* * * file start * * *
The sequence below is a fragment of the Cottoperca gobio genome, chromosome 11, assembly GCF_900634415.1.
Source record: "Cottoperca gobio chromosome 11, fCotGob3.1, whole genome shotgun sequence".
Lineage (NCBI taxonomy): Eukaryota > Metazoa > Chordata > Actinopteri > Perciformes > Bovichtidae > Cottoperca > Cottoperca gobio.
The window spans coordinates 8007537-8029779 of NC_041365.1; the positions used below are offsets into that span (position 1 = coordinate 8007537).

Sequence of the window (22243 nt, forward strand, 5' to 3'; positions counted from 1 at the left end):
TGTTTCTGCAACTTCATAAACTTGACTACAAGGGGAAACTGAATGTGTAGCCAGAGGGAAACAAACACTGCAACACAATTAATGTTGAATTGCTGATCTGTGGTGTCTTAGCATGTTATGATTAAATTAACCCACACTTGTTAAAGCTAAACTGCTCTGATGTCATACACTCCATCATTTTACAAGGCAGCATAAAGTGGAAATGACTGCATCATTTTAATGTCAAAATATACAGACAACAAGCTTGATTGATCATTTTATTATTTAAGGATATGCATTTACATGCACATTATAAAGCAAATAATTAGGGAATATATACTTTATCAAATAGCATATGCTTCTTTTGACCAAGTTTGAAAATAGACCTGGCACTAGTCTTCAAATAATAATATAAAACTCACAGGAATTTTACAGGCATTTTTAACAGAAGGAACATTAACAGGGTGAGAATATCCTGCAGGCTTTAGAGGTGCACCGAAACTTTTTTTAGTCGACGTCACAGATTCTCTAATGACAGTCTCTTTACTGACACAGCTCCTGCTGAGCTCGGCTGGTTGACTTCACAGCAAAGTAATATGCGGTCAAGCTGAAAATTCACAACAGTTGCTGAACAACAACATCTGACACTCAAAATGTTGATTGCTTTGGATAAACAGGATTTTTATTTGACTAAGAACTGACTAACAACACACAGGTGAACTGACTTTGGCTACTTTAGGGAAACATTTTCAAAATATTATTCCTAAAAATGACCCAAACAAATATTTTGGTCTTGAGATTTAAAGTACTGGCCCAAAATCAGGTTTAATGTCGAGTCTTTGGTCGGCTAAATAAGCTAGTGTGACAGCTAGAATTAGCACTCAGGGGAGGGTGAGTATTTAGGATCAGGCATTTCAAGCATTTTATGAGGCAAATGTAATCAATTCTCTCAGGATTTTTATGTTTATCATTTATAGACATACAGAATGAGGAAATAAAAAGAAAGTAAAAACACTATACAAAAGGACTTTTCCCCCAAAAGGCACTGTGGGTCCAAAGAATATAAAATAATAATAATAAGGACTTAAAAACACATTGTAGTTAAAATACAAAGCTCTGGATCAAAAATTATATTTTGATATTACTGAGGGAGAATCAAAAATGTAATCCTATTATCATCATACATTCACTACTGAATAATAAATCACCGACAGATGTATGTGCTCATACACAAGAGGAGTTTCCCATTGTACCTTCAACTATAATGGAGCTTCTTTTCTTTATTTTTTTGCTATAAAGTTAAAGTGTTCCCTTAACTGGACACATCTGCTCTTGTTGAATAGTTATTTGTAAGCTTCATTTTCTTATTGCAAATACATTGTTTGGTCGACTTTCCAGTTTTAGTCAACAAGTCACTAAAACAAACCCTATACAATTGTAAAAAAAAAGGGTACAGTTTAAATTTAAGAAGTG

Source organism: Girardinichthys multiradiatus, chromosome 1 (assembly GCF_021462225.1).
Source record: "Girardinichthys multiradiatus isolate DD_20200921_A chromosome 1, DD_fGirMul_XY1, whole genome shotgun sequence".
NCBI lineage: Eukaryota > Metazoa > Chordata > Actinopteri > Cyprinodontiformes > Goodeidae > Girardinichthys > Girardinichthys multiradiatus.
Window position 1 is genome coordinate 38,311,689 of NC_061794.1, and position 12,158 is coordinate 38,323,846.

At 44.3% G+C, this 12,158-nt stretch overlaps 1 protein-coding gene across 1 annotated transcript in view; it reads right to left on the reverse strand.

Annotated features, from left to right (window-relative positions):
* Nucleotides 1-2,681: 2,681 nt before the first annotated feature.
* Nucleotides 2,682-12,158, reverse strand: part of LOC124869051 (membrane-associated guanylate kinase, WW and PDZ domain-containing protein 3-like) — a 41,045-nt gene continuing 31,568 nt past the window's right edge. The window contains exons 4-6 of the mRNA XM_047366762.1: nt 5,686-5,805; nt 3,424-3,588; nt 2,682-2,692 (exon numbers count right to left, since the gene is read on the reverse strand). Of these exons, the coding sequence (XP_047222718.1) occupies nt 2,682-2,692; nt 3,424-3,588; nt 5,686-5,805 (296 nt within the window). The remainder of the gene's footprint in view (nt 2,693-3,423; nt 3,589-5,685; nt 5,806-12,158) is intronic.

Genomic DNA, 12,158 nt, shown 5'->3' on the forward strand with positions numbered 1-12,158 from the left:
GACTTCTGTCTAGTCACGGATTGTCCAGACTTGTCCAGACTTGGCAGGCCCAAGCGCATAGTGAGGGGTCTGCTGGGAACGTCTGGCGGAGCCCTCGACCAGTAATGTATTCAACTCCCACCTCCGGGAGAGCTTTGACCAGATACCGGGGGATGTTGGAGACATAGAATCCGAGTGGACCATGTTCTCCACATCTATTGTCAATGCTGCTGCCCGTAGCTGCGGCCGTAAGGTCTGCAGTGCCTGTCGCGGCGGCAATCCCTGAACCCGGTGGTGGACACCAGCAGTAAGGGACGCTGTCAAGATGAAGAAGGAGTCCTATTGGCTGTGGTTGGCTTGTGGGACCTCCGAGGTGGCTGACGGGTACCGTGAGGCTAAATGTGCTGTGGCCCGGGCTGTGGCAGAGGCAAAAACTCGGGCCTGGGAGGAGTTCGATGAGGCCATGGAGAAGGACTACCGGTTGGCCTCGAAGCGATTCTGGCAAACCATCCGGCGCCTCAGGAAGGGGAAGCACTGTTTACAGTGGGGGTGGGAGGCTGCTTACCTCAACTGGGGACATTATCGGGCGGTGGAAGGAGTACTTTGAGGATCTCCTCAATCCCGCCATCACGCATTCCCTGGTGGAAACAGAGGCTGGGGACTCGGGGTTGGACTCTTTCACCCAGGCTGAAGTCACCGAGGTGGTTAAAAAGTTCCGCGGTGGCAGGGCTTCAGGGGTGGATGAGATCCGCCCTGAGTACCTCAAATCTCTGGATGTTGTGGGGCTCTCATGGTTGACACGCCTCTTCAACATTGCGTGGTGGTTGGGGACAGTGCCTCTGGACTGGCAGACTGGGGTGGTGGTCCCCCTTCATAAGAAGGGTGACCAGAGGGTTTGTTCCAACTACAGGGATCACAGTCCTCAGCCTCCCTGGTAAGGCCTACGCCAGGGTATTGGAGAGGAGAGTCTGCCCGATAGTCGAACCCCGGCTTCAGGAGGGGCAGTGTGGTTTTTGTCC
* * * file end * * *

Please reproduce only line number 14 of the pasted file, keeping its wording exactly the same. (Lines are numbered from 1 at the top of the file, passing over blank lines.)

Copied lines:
* Nucleotides 2,682-12,158, reverse strand: part of LOC124869051 (membrane-associated guanylate kinase, WW and PDZ domain-containing protein 3-like) — a 41,045-nt gene continuing 31,568 nt past the window's right edge. The window contains exons 4-6 of the mRNA XM_047366762.1: nt 5,686-5,805; nt 3,424-3,588; nt 2,682-2,692 (exon numbers count right to left, since the gene is read on the reverse strand). Of these exons, the coding sequence (XP_047222718.1) occupies nt 2,682-2,692; nt 3,424-3,588; nt 5,686-5,805 (296 nt within the window). The remainder of the gene's footprint in view (nt 2,693-3,423; nt 3,589-5,685; nt 5,806-12,158) is intronic.